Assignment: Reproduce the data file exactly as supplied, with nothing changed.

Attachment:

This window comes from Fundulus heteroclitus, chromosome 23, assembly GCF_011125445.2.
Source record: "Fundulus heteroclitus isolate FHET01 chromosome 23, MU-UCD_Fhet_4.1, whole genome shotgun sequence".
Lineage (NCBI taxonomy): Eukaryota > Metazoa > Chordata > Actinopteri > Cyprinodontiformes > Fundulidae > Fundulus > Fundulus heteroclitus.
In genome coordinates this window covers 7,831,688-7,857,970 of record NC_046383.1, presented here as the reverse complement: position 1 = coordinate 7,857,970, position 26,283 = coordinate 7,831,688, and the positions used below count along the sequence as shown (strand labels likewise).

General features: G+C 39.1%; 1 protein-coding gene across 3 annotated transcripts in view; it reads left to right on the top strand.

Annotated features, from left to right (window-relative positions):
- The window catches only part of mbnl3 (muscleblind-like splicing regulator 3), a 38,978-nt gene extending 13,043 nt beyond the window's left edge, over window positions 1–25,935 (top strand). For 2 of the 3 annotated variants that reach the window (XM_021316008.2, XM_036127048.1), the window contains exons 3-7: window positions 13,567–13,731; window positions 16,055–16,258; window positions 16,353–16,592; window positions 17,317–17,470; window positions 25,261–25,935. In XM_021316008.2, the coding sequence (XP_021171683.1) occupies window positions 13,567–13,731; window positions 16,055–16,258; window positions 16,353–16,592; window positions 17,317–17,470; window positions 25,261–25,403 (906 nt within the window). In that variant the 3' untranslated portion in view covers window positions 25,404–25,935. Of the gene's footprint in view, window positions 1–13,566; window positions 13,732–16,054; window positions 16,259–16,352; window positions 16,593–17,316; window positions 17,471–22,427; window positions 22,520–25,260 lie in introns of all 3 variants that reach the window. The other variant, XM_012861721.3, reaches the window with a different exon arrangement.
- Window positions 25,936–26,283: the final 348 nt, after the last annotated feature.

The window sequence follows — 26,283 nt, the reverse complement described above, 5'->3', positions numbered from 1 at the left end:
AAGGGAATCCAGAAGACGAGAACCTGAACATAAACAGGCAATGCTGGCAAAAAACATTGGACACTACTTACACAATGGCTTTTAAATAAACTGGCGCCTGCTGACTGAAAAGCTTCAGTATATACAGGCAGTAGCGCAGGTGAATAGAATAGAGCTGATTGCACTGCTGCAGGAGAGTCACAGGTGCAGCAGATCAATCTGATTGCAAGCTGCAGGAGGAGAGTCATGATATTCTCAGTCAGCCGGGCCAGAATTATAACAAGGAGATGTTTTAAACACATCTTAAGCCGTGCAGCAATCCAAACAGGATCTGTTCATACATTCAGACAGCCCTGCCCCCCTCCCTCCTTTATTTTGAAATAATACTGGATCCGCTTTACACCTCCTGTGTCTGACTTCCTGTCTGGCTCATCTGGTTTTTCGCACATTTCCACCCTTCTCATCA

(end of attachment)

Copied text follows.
This window comes from Fundulus heteroclitus, chromosome 23, assembly GCF_011125445.2.
Source record: "Fundulus heteroclitus isolate FHET01 chromosome 23, MU-UCD_Fhet_4.1, whole genome shotgun sequence".
Lineage (NCBI taxonomy): Eukaryota > Metazoa > Chordata > Actinopteri > Cyprinodontiformes > Fundulidae > Fundulus > Fundulus heteroclitus.
In genome coordinates this window covers 7,831,688-7,857,970 of record NC_046383.1, presented here as the reverse complement: position 1 = coordinate 7,857,970, position 26,283 = coordinate 7,831,688, and the positions used below count along the sequence as shown (strand labels likewise).

General features: G+C 39.1%; 1 protein-coding gene across 3 annotated transcripts in view; it reads left to right on the top strand.

Annotated features, from left to right (window-relative positions):
- The window catches only part of mbnl3 (muscleblind-like splicing regulator 3), a 38,978-nt gene extending 13,043 nt beyond the window's left edge, over window positions 1–25,935 (top strand). For 2 of the 3 annotated variants that reach the window (XM_021316008.2, XM_036127048.1), the window contains exons 3-7: window positions 13,567–13,731; window positions 16,055–16,258; window positions 16,353–16,592; window positions 17,317–17,470; window positions 25,261–25,935. In XM_021316008.2, the coding sequence (XP_021171683.1) occupies window positions 13,567–13,731; window positions 16,055–16,258; window positions 16,353–16,592; window positions 17,317–17,470; window positions 25,261–25,403 (906 nt within the window). In that variant the 3' untranslated portion in view covers window positions 25,404–25,935. Of the gene's footprint in view, window positions 1–13,566; window positions 13,732–16,054; window positions 16,259–16,352; window positions 16,593–17,316; window positions 17,471–22,427; window positions 22,520–25,260 lie in introns of all 3 variants that reach the window. The other variant, XM_012861721.3, reaches the window with a different exon arrangement.
- Window positions 25,936–26,283: the final 348 nt, after the last annotated feature.

The window sequence follows — 26,283 nt, the reverse complement described above, 5'->3', positions numbered from 1 at the left end:
AAGGGAATCCAGAAGACGAGAACCTGAACATAAACAGGCAATGCTGGCAAAAAACATTGGACACTACTTACACAATGGCTTTTAAATAAACTGGCGCCTGCTGACTGAAAAGCTTCAGTATATACAGGCAGTAGCGCAGGTGAATAGAATAGAGCTGATTGCACTGCTGCAGGAGAGTCACAGGTGCAGCAGATCAATCTGATTGCAAGCTGCAGGAGGAGAGTCATGATATTCTCAGTCAGCCGGGCCAGAATTATAACAAGGAGATGTTTTAAACACATCTTAAGCCGTGCAGCAATCCAAACAGGATCTGTTCATACATTCAGACAGCCCTGCCCCCCTCCCTCCTTTATTTTGAAATAATACTGGATCCGCTTTACACCTCCTGTGTCTGACTTCCTGTCTGGCTCATCTGGTTTTTCGCACATTTCCACCCTTCTCATCA